For my three boys—one is all energy and marvel and curiosity, one is pure, sheer joy and wanderlust, and one lives high up in a blue sky, in a roofless, skeepskin-draped room with kind minstrels and acrobats that let him stay up late and eat chocolate by starlight. All three are hooligans and inventors, and the sons of a man with the steadfastness of a thousand quilters.

How much of your family lives and breathes throughout The Dread Crew? What elements of your home …

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"Free fall beneath the carpet": David Rotenberg on setting The Placebo Effect in Toronto

Book Cover The Placebo Effect

I directed the first Canadian play in the People’s Republic of China in Shanghai (in Mandarin) when that country was in the massive transition from a profoundly oppressive socialist state to a basically free market economy – a thrilling time and my time there inspired me to write my first novel. I also lived in Manhattan for many years and it still forms the base for some of my work. New York knows what it is. It’s been written about, sung about and mythologized into a state of firm existence. People immigrate to New York from all over the world and become New Yorkers. You peel back the carpet and you find yesterday’s New York, you pry up the floorboards and you get yesteryear’s New York.

Toronto is different – sometimes there’s free fall beneath the carpet.

I was born and raised in Toronto, and retuned to the city in 1987 after living in the United States for the better part of sixteen years. Since I've been back, I've had nine novels published. But The Placebo Effect is the first time I’ve written about my hometown. And I didn’t find it all that easy. Toronto is a city where more than 50% of its citizens were not born in the country. Sometimes there’s “ just no there, there” – to quote Ms. Stein. But that’s not necessarily a bad thing. …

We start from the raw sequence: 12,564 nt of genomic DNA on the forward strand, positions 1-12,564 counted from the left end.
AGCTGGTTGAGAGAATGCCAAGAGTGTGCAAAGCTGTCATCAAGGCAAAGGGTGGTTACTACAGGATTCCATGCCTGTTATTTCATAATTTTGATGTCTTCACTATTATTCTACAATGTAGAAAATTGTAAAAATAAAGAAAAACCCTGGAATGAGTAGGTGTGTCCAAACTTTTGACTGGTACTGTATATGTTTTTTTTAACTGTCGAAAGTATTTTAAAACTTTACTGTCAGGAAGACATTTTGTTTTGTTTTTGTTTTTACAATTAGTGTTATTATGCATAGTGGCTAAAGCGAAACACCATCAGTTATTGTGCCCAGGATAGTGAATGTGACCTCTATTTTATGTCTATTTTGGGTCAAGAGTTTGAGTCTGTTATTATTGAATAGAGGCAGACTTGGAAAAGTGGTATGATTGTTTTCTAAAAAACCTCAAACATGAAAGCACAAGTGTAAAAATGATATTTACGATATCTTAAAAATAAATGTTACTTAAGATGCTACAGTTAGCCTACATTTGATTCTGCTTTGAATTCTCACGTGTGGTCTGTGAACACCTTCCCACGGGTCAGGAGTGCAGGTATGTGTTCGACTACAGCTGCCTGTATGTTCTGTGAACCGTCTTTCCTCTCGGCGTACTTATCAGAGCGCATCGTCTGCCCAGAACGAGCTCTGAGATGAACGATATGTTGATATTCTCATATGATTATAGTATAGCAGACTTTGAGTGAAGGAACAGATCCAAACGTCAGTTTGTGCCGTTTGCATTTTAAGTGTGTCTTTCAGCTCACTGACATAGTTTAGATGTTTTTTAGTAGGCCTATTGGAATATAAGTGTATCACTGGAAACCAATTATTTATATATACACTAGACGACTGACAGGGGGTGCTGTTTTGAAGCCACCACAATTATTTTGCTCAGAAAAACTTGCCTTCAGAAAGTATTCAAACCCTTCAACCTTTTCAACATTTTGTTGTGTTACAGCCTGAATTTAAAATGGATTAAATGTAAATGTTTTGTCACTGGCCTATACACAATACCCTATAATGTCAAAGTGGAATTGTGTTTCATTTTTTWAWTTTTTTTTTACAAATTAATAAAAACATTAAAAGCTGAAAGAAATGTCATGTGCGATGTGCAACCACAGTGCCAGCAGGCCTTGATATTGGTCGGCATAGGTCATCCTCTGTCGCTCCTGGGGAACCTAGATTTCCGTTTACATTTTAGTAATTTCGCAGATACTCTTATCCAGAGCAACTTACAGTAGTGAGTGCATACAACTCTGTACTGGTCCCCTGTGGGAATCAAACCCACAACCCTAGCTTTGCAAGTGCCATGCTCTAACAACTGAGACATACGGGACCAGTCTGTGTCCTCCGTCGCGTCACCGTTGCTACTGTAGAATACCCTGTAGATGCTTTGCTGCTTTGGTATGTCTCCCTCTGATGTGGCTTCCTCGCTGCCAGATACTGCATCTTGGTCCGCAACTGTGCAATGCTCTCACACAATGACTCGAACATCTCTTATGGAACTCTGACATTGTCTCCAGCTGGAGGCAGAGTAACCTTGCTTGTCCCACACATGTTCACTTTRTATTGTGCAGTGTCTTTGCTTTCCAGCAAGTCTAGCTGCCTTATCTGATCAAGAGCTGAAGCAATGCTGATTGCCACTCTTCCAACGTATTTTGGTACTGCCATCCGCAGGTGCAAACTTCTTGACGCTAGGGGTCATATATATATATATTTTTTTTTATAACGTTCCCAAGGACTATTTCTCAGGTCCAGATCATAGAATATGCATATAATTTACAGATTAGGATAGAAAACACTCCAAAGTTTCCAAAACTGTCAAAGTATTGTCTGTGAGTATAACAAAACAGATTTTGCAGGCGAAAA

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Celebrate Family Literacy Day

Family Reading Together

Once again, community events are scheduled across Canada to celebrate Family Literacy Day on January 27th-- you can check out the map to find events in your area. Family Literacy Day has been an initiative since 1999 by the non-profit organization ABC Life Literacy Canada to raise awareness of the importance of families reading and engaging with literacy-related activities together. Research shows that children benefit enormously from early exposure to books and reading in the home, though most families read together because it's simply one of the very best ways to be together. And it's made even better when you're reading the very best books, so we wanted to pass on our favourite expert-curated family literacy books lists.

Canadian Railroad Trilogy

Book Centre Award Nominees: The books on this list were nominated for Canada's top children's book prizes last year, and include the literary rendering of Gordon Lightfoot's Canadian Railroad Trilogy, Kyo Maclear's Spork, and the Victorian-era detective novel A Spy in the House. The Canadian Children's Book Centre is a non-profit orga …

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In Conversation With: Liz Strange on crime fiction and developing her protagonist over a series

Author Liz Strange.

Liz Strange was born and raised in Kingston, Ontario, where she still resides. She is a massive horror fan, vampire enthusiast and self-confessed sci-fi nerd. Mythology and historical mysteries have long enthralled her, and you will often find them touched upon in her works. You can find out more about Liz at www.lizstrange.com.

Liz's novel Missing Daughter, Shattered Family has just been shortlisted for an Independent Literary Award, recommended and voted on by independent literary bloggers.

Julie Wilson: Your previous novels have been in the horror/vampire genre. Why the jump to crime fiction?

Liz Strange: I have always been a big fan of mysteries and crime fiction, right back to my childhood days of reading the Three Investigators series. I enjoy the works of authors like Patricia Cornwell, Sue Grafton, Michael Slade, Karen Slaughter and many others. I had a story idea that I kept coming back to so I just decided to give it a try.

I like playing with the idea that monsters aren’t just stories, or figments of people’s imagination, but that they walk among us every day. People are capable of doing some truly terrible things to other humans, and I wanted to explore that in the novel. This also weaves its way into my protagonist's personal life as well; it was a mon …